Also found in: Thesaurus, Medical, Legal, Financial, Encyclopedia, Wikipedia.
Related to patentable: Patentable Inventions


a. A grant made by a government that confers upon the creator of an invention the sole right to make, use, and sell that invention for a set period of time.
b. Letters patent.
c. An invention protected by such a grant.
a. A grant of publicly owned land, particularly to a homesteader.
b. The official document of such a grant.
c. The land so granted.
3. An exclusive right or title.
a. Protected or conferred by a patent or letters patent: a patent right.
b. Of, relating to, or dealing in patents: patent law.
2. (also pāt′nt) Obvious; plain: a patent injustice. See Synonyms at apparent.
3. (pāt′nt) Biology
a. Not blocked; open: a patent duct.
b. Spreading open; expanded: patent sepals.
4. Relating to or being a nonprescription drug or other medical preparation that is protected by a trademark.
5. Of high quality. Used of flour.
tr.v. pat·ent·ed, pat·ent·ing, pat·ents
1. To obtain a patent on or for (an invention, for example).
2. To invent, originate, or be the proprietor of (an idea, for example).
3. To grant a patent to or for.

[Middle English, document granting a right, short for (lettre) patent, open (letter), from Old French (lettre) patente, from Latin patēns, patent-, open, present participle of patēre, to be open; see petə- in Indo-European roots.]

pat′ent·a·bil′i·ty n.
pat′ent·a·ble adj.
American Heritage® Dictionary of the English Language, Fifth Edition. Copyright © 2016 by Houghton Mifflin Harcourt Publishing Company. Published by Houghton Mifflin Harcourt Publishing Company. All rights reserved.


[ˈpeɪtəntəbl] ADJpatentable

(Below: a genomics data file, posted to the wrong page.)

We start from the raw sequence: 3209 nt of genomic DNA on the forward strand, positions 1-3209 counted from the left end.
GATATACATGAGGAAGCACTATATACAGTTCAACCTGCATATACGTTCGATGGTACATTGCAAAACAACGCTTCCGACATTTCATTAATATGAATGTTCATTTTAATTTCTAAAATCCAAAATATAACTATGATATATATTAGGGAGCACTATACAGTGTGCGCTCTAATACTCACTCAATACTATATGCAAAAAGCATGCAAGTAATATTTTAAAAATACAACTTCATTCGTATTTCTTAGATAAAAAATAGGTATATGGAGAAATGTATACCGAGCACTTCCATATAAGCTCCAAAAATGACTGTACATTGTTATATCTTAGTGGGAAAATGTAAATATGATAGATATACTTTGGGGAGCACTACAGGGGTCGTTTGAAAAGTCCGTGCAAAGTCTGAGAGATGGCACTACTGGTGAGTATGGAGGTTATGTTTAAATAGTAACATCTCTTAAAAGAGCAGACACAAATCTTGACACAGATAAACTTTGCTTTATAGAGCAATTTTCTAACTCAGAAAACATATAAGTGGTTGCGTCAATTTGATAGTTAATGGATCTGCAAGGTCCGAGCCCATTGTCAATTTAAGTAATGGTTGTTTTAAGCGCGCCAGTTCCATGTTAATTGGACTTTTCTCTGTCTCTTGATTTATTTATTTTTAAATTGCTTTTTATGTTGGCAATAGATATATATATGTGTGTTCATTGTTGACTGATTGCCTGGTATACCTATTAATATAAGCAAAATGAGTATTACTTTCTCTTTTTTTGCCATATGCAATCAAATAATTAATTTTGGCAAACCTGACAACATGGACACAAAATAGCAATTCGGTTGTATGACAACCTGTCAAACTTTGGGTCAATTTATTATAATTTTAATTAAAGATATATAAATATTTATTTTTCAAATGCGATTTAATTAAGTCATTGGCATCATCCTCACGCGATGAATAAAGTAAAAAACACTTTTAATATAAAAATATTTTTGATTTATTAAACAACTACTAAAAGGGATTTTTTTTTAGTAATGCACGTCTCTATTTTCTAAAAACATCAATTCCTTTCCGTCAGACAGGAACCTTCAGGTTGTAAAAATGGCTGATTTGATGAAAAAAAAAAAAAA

Collins Spanish Dictionary - Complete and Unabridged 8th Edition 2005 © William Collins Sons & Co. Ltd. 1971, 1988 © HarperCollins Publishers 1992, 1993, 1996, 1997, 2000, 2003, 2005


adjpatentierbar, patentfähig
Collins German Dictionary – Complete and Unabridged 7th Edition 2005. © William Collins Sons & Co. Ltd. 1980 © HarperCollins Publishers 1991, 1997, 1999, 2004, 2005, 2007
Mentioned in ?
References in periodicals archive ?
Focusing on the legal personhood of inanimate objects, patent rights in the US, and the autonomous conduct of artificial intelligence, Bac, a corporate lawyer specializing in US patent and intellectual property law in relation to artificial intelligence, considers the ability of artificial intelligence to create patentable inventions and infringe on the patents of others, and the legal framework needed in response to this issue.
Chakrabarty in 1980, when the Supreme Court ruled 5-4 that genetically engineered microorganisms were patentable. This was followed by Congress' creation in 1982 of the Court of Appeals for the Federal Circuit (colloquially known as the CAFC or "the Federal Circuit") as the only appellate-level court with the jurisdiction to hear patent case appeals.
Inpixon has incorporated this patentable approach into its indoor positioning analytics, or IPA, platform.
The policy behind Egypt's introduction of this 2002 IP law aimed to strike a balance between creating a free trade market economy and recognizing legitimate IP based interests in monopolizing patentable inventions and discoveries.
The program is aimed at helping corporate inventors create patentable and risk free inventions that address a company's business goals, and further its competitive value in the marketplace.
It's a hot-button issue in patent law: some say it's a natural process and cannot be patented, while others argue it's a technique often used in research labs and patentable.
Specifically, courts have narrowed the scope of what is patentable and have increasingly invalidated patents because they claim abstract ideas or laws of nature.
That ruling created confusion as to what is and isn't a patentable idea, but last week's news is a strong signal that the country's patent system is in trouble.
"Like air and water, DNA should not be patentable," blared the March headline in a major Canadian newspaper.
Lemley, who directs Stanford University's Program in Law, Science, and Technology identifies the "big issues" at the Federal Circuit as the wave of appeals from the patent office's Patent Trial and Appeal Board (PTAB) and the coming wave of patentable subject matter decisions that follow the Supreme Court's 2014 decision in Alice Corp.
Previously, the federal circuit treated programmed generic computers as new machines, making them patentable. The Court had previously undermined this interpretation, doing so again in Alice.